Micropigmentation vs tattoo

In its beginnings, more than a decade ago, Capillary Micropigmentation caused a great impact on an audience accustomed to more conventional treatments (and of little or no effectiveness) for hair loss, becoming an increasingly popular and accepted option due to the naturalness of this technique and the comfort it offers.

"Capillary tattoo"?

Until then, no results similar to those of today's Micropigmentation had been seen, but there were other techniques that were obsolete for the same purpose, although not at all aesthetically successful. Due to this fact, it is common for many to use the term "tattoo" or "capillary tattoo" to refer to Capillary Micropigmentation. But it is not an appropriate term, because the differences between it and the traditional tattoo are very noticeable.

The main differences

The main differences lie in the instruments used by the professionals, the pigments applied and, of course, the way to carry it out.

The machines

The machines we use in Aldemar Campos Micropigmentation, as well as the majority of professionals with recognition in the sector, are dermographs designed specifically for this treatment. Also the needles, which have a smaller diameter and different distribution than those used in the traditional tattoo, although it is true that there are tattoo artists, some of them of great prestige, who use dermographs in their works when they require their precision and lightness.

1The dermograph
The dermograph allows the technician to deposit the pigment at the ideal depth to achieve the effect of shaved hair and that it does not degrade so that the appearance of the treatment deteriorates. In Micropigmentation, the deposit is made in a much more superficial way than in the traditional tattoo (which also makes laser removal much easier and faster)
2The monomeric pigments
Perhaps the most significant difference is that, for Hair Micropigmentation, the appropriate pigments are monomeric pigments, while inks are used to tattoo. As inks, they are formulated on the basis of several different pigments, and often contain additives to keep the mixture stable, in addition to large particles of heavy metals such as iron oxide. With the passage of time, solar radiation and the gravitational effect of the planet cause these particles to break, leaving their original components separated, the smallest being the first ones that our immune system will drag with them, causing the particle remaining in the skin no longer the same.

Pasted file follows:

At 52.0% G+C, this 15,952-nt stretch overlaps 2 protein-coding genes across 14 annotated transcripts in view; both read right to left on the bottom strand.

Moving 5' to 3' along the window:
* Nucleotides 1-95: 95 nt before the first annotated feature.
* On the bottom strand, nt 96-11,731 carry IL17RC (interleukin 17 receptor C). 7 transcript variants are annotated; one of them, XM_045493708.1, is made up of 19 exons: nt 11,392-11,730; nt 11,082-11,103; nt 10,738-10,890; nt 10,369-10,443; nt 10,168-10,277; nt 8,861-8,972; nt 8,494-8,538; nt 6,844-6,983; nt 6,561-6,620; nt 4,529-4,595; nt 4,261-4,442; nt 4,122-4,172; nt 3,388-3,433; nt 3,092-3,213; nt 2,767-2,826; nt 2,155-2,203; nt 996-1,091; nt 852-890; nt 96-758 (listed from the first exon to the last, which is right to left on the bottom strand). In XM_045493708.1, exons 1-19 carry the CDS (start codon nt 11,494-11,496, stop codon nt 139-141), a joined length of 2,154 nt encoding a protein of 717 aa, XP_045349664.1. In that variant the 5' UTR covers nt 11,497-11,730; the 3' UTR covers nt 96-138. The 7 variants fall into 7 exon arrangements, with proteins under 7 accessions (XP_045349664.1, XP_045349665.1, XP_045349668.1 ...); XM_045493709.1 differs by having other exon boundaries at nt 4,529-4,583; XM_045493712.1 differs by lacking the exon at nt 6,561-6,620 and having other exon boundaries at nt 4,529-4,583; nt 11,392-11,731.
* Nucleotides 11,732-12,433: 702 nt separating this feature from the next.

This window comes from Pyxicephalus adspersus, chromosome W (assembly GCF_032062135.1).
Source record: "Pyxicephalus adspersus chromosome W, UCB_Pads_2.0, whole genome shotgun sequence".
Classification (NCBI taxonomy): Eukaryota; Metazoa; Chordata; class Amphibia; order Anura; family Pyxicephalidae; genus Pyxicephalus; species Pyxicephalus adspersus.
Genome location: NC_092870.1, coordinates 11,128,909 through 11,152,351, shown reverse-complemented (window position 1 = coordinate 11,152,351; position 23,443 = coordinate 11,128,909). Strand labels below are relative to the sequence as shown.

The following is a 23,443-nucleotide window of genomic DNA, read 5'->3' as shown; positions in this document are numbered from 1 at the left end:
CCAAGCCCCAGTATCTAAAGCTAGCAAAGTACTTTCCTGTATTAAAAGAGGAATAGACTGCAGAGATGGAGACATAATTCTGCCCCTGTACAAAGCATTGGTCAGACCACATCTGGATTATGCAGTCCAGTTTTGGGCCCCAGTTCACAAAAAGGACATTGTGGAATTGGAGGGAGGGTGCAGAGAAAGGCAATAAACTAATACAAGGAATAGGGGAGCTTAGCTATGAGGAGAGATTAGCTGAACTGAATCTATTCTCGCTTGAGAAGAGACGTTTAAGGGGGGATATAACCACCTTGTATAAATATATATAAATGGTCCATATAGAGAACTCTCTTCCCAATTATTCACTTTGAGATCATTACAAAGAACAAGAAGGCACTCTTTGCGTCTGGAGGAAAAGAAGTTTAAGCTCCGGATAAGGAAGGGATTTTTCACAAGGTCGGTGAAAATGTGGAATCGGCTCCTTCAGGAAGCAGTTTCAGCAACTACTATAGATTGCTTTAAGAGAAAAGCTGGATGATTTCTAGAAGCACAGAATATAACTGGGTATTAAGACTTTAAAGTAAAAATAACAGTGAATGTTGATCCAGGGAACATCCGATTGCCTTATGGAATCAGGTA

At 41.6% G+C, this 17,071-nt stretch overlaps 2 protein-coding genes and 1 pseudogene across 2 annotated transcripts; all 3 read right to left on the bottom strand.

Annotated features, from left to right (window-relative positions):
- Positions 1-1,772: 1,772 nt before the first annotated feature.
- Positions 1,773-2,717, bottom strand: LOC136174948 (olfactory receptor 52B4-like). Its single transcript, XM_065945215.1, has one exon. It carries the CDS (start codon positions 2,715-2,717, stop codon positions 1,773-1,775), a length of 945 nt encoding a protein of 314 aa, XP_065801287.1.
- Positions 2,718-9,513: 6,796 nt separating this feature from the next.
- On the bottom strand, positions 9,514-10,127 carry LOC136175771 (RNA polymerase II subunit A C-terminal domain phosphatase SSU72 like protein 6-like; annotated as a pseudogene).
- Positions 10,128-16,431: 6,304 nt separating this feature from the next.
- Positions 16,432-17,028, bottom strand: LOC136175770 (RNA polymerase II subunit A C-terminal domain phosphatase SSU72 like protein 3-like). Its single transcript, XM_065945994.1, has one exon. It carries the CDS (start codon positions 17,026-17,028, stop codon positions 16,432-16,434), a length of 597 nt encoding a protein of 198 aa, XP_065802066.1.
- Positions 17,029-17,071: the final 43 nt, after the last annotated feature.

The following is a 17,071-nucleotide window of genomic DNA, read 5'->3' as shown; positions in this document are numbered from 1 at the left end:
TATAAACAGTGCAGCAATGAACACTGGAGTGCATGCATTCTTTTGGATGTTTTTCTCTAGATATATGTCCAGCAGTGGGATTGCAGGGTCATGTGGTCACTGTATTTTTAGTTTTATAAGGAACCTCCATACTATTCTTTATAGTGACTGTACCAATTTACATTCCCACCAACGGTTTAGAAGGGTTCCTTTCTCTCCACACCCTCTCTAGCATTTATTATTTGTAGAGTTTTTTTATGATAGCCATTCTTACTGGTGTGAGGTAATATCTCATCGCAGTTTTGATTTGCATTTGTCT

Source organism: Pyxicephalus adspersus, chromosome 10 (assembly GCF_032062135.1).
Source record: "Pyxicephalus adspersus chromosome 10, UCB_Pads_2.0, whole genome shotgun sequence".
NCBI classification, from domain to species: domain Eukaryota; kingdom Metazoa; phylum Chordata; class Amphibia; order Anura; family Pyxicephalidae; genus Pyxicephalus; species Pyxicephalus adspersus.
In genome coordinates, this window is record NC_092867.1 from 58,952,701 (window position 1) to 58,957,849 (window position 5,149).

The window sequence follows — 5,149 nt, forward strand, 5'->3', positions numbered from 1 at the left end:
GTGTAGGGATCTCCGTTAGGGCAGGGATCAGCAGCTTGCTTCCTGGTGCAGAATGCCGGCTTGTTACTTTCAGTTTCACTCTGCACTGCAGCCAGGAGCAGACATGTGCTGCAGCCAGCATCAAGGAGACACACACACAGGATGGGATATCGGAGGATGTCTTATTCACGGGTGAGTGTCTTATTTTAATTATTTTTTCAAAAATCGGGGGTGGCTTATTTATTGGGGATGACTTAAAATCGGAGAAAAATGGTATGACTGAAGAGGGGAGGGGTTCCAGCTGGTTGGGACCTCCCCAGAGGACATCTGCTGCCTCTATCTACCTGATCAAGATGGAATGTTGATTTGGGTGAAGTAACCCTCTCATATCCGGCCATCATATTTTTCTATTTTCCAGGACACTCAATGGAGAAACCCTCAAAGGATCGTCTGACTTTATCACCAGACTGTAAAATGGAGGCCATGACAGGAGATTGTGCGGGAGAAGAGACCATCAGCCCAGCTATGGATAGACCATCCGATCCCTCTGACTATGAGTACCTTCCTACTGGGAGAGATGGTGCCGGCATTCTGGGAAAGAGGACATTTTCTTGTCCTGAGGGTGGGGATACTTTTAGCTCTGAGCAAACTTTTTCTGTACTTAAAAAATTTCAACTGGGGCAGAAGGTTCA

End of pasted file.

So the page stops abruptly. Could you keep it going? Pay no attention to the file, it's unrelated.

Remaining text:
3Traditional tattoos to blur and lose clarity
For this reason it is common for traditional tattoos to blur and lose clarity, this is what is called migration. In the worst case it may even turn blue or green, if this is not good for a tattoo ... for a Micropigmentation treatment it would be a nightmare.
4Does the Capillary Micropigmentation change the color?
On the other hand, this does not happen with the pigments used in Capillary Micropigmentation which are formed exclusively by particles of monomeric structure, which means that they will never migrate or change color. Of course, they also degrade over time, although in a much more discreet way. These pigments simply descend very gradually by gravity, so that their particles are dragged by the immune system as they move from the original deposit and thus, the Micropigmentation treatment does not undergo another change apart from being clarified. That is why it requires a touch-up after a few years.
Once again, the Aldemar Campos Micropigmentation team recommends choosing professionals with proven experience and that guarantee one hundred percent natural and successful results, for which it is essential to use the appropriate materials.

Do you have any questions for the Aldemar Campos Team?